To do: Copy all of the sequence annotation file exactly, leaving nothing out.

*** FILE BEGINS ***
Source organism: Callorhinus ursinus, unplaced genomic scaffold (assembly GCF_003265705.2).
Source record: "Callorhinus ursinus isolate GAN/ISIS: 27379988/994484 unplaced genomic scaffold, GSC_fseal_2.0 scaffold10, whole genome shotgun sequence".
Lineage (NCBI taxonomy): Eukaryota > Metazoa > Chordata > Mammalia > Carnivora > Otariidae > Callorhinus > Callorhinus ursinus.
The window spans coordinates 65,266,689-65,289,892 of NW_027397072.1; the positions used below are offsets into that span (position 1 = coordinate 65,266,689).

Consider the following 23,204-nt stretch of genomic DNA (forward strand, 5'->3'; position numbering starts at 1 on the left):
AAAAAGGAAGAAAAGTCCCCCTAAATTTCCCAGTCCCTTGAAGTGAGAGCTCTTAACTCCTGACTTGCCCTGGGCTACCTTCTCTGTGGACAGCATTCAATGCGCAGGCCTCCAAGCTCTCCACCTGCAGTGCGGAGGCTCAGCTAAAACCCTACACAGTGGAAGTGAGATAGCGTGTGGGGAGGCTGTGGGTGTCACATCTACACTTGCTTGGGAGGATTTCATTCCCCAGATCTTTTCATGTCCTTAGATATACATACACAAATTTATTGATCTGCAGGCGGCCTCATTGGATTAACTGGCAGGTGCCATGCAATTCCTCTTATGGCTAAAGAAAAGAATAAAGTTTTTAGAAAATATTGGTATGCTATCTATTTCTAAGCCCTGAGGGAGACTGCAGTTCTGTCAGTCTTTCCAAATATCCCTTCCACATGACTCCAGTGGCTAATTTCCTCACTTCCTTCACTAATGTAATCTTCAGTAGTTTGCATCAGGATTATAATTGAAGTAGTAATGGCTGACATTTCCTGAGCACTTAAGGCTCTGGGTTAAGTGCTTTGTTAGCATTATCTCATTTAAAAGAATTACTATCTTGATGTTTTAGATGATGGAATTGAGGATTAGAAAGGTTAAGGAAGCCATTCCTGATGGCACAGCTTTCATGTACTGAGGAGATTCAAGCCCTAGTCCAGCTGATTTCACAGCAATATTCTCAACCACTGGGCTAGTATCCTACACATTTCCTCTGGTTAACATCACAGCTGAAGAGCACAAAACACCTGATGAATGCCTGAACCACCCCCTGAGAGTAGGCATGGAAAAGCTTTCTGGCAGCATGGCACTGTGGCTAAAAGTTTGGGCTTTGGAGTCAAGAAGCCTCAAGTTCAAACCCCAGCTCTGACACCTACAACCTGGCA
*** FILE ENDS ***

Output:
Source organism: Callorhinus ursinus, unplaced genomic scaffold (assembly GCF_003265705.2).
Source record: "Callorhinus ursinus isolate GAN/ISIS: 27379988/994484 unplaced genomic scaffold, GSC_fseal_2.0 scaffold10, whole genome shotgun sequence".
Lineage (NCBI taxonomy): Eukaryota > Metazoa > Chordata > Mammalia > Carnivora > Otariidae > Callorhinus > Callorhinus ursinus.
The window spans coordinates 65,266,689-65,289,892 of NW_027397072.1; the positions used below are offsets into that span (position 1 = coordinate 65,266,689).

Consider the following 23,204-nt stretch of genomic DNA (forward strand, 5'->3'; position numbering starts at 1 on the left):
AAAAAGGAAGAAAAGTCCCCCTAAATTTCCCAGTCCCTTGAAGTGAGAGCTCTTAACTCCTGACTTGCCCTGGGCTACCTTCTCTGTGGACAGCATTCAATGCGCAGGCCTCCAAGCTCTCCACCTGCAGTGCGGAGGCTCAGCTAAAACCCTACACAGTGGAAGTGAGATAGCGTGTGGGGAGGCTGTGGGTGTCACATCTACACTTGCTTGGGAGGATTTCATTCCCCAGATCTTTTCATGTCCTTAGATATACATACACAAATTTATTGATCTGCAGGCGGCCTCATTGGATTAACTGGCAGGTGCCATGCAATTCCTCTTATGGCTAAAGAAAAGAATAAAGTTTTTAGAAAATATTGGTATGCTATCTATTTCTAAGCCCTGAGGGAGACTGCAGTTCTGTCAGTCTTTCCAAATATCCCTTCCACATGACTCCAGTGGCTAATTTCCTCACTTCCTTCACTAATGTAATCTTCAGTAGTTTGCATCAGGATTATAATTGAAGTAGTAATGGCTGACATTTCCTGAGCACTTAAGGCTCTGGGTTAAGTGCTTTGTTAGCATTATCTCATTTAAAAGAATTACTATCTTGATGTTTTAGATGATGGAATTGAGGATTAGAAAGGTTAAGGAAGCCATTCCTGATGGCACAGCTTTCATGTACTGAGGAGATTCAAGCCCTAGTCCAGCTGATTTCACAGCAATATTCTCAACCACTGGGCTAGTATCCTACACATTTCCTCTGGTTAACATCACAGCTGAAGAGCACAAAACACCTGATGAATGCCTGAACCACCCCCTGAGAGTAGGCATGGAAAAGCTTTCTGGCAGCATGGCACTGTGGCTAAAAGTTTGGGCTTTGGAGTCAAGAAGCCTCAAGTTCAAACCCCAGCTCTGACACCTACAACCTGGCA